Zelda Classic is a computer rewrite of the original Legend of Zelda game. Eventually, support for custom quests was added, and now there are hundreds of custom user-made quests using the Zelda Classic engine. One such quest is End of Time DX, one of the best quests I have found, and the most true to the Zelda series. Through this article I will be reviewing the game, and giving opinions from a game development point of view.
All Zelda Classic games have the same basic interface, at the top you have a minimap, health, magic, your current item and sword, as well as ammo and rupee counts. End of Time DX uses the old school version of ammunition, so although bombs and keys get their own counters, arrows are “purchased” as you use them, costing 1 rupee. Opening the menu gives you a list of items you can use, key items you have obtained, how long you’ve played, and dungeon progress. If you are in the field, then it shows your triforce pieces instead. You can also open up a full map of the world, although in most quests it will look strange because of the use of palettes. That would be the first positive to this quest, the full map looks amazing, and there are no flaws that I can see. You don’t have to travel to a similarly paletted area in order to see parts of the map. Another huge positive is the clean skin applied to the interface. Most of the games the minimap is almost unusable, and hard to navigate. Pineconn outdid the crowd with a clean, colour-coded minimap and separates the world into it’s many regions.
One of the best things about End of Time DX is that it plays like a Zelda game. Playing through this quest, you can imagine it being official, from Nintendo. The game is not overly difficult or confusing, and prevents you from adventuring too far from your goal. It does however give you a wide enough area that you may have to go hunting for whatever it is you are missing to go forward. The gameplay has many traits in common with the originals, rewarding quick thinking and good memory with heart pieces and hints. The dialogue is also very clean and to the point. The only thing that threw me off for a while were witches I found around the world who wouldn’t say anything; turns out I needed a bottle first, as they were potion shops. Either way, the game delivers the puzzling action adventure game that fans of the Zelda franchise are used to.
The game, like the original Zelda, has very little story. You are dropped outside of a shop and basically told to save the world. Yay! That also brings up another oddity, there is no main town in the game. There is a small Moblin village, but aside from that, it’s just randomly placed shops and people living in caves. The world is divided into different areas, such as the beach, desert, forest, mountains, swamp, etc. Each area has plenty of caves, secrets and at least one dungeon. There are 9 story-line dungeons and many side and bonus dungeons. There is also an underworld, flooded with lava and having a dungeon or two of it’s own. Overall the world gives plenty of diversity and adventure without being overwhelming, and the use of the ocarina allows quick(albeit, random) travel to a few select points on the map.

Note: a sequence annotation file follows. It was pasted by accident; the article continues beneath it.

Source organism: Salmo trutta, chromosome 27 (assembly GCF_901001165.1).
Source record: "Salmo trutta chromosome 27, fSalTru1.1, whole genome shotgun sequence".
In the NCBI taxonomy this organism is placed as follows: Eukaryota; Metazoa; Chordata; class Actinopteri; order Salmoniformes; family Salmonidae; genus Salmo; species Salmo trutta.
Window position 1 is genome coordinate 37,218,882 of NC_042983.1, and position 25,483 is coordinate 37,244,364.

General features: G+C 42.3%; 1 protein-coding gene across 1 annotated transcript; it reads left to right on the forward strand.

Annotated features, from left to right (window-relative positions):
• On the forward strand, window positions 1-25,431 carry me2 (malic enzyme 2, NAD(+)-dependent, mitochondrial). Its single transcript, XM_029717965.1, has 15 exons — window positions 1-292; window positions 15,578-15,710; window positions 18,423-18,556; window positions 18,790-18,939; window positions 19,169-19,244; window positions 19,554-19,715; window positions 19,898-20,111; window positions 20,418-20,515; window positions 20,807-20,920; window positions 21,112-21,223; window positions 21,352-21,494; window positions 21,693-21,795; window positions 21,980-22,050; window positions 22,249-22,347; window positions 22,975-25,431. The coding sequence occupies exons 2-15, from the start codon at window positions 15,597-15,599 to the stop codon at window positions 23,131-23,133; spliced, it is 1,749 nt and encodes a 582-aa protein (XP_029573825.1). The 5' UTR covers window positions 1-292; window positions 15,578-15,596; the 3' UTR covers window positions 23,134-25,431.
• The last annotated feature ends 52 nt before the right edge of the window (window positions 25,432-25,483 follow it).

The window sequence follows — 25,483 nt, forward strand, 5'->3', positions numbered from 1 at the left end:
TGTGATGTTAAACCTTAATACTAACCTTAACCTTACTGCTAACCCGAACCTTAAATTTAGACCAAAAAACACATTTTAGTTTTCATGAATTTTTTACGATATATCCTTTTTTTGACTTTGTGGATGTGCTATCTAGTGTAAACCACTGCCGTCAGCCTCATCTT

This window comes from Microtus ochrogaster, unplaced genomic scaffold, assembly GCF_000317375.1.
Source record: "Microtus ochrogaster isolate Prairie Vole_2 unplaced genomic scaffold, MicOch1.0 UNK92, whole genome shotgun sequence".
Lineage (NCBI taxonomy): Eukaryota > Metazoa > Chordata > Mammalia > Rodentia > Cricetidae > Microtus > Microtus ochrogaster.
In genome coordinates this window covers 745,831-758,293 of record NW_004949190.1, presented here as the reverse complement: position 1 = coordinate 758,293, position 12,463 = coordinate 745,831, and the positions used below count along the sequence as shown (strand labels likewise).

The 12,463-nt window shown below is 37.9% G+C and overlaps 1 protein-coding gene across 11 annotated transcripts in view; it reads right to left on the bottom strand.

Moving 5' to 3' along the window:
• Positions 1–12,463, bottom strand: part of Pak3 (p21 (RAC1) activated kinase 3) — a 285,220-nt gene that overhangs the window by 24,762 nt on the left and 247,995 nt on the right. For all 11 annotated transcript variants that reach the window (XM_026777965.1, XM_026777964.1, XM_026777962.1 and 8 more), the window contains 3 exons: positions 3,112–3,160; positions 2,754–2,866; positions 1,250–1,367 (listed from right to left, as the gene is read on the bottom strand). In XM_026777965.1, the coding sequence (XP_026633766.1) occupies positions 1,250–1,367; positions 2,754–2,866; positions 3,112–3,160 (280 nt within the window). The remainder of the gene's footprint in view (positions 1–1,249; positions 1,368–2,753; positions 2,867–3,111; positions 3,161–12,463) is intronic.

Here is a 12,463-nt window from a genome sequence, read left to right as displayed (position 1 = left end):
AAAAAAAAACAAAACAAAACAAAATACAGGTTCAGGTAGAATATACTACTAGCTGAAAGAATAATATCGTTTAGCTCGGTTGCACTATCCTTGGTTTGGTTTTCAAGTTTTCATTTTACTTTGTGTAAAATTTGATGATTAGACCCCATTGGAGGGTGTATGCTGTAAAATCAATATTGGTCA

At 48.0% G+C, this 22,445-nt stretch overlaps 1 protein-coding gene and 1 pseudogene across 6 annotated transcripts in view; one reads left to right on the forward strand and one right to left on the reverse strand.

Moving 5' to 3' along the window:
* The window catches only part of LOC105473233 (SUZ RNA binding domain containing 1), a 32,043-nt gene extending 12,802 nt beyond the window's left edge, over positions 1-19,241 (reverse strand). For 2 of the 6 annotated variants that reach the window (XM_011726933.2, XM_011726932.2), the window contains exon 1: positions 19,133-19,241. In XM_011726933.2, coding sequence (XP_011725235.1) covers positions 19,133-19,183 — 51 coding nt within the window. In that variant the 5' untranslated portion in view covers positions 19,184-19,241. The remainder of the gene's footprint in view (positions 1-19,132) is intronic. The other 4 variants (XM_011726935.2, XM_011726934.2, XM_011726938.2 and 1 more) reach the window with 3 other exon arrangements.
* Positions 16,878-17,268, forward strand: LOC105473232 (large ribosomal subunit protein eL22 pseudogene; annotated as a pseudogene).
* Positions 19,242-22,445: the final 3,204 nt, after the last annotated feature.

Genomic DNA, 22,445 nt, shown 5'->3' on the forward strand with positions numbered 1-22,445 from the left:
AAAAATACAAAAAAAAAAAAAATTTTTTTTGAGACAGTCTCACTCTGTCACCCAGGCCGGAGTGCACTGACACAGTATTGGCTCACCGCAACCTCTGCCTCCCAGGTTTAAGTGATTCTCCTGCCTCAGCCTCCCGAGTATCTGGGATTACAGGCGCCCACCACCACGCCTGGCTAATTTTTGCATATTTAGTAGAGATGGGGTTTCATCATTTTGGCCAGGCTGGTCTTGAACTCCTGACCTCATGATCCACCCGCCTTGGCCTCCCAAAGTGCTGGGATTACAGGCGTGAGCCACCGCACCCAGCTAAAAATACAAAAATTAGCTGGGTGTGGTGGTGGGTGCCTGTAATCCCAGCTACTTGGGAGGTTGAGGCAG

The dungeons have a nice difficulty curve to them, starting relatively easy and getting much harder as you move on. Much like most Zelda games though, don’t expect to breeze through the game without dying. Generally you will die at least once, if not multiple times, in each dungeon. You are rewarded though, as each dungeon provides at least one new item to use, as well as hidden secrets of their own. There is also items hidden throughout the world that you eventually need to find. You may not find them right away, but you will find a part of a dungeon and quickly realize you need to head back and look for the missing piece of the puzzle. This may turn some players off, but it gives a great progression to the game, and rewards players to thoroughly explore the game from the getgo.
Items in Zelda Classic games are generally all the same, with changes mostly being aesthetic This then leaves the changes between games when the items are given and how they are used. End of Time DX throws items at you at a feverish pace compared to most quests, giving you plenty of options to think about early on. These items are also cleanly used to restrict progression through the map, requiring new items to explore further.
I personally think the quest is near perfect, but there are a few areas that could use some cleaning up. The biggest for me is fireballs in the boss rooms. As much as I understand using them to increase difficulty, they continue after the boss fight. I haven’t had it happen yet, but it’s a weird thought that you could die after beating the boss. Also, the only other thing I can think of that needs fixing is the bosses and minibosses themselves. They are mostly just taken from the original game, and there’s nothing unique about them. One of the things I love about Zelda games is the developers trying to one up themselves, to come up with unique fun bosses unique to each game. In this quest, you get the generic Dragon, Spiders and Worms a lot. Of course a story could help the game as well, but it flows quite nicely without one, and the adventure genre is the one special case that gets away without a story.
Overall I think the quest is extremely well done. It scratches my Zelda itch, and has been interesting so far. I have not yet beaten the quest, as I have been hitting little roadblocks here and there having to figure things out, but if you look around it doesn’t tend to be very hard. Playing many Zelda games in the past definitely helps. This is the type of fan content that makes me want to attempt my own. Later this week will be what is generally considered one of the biggest and best made Zelda Classic quests there is, Lost Isle.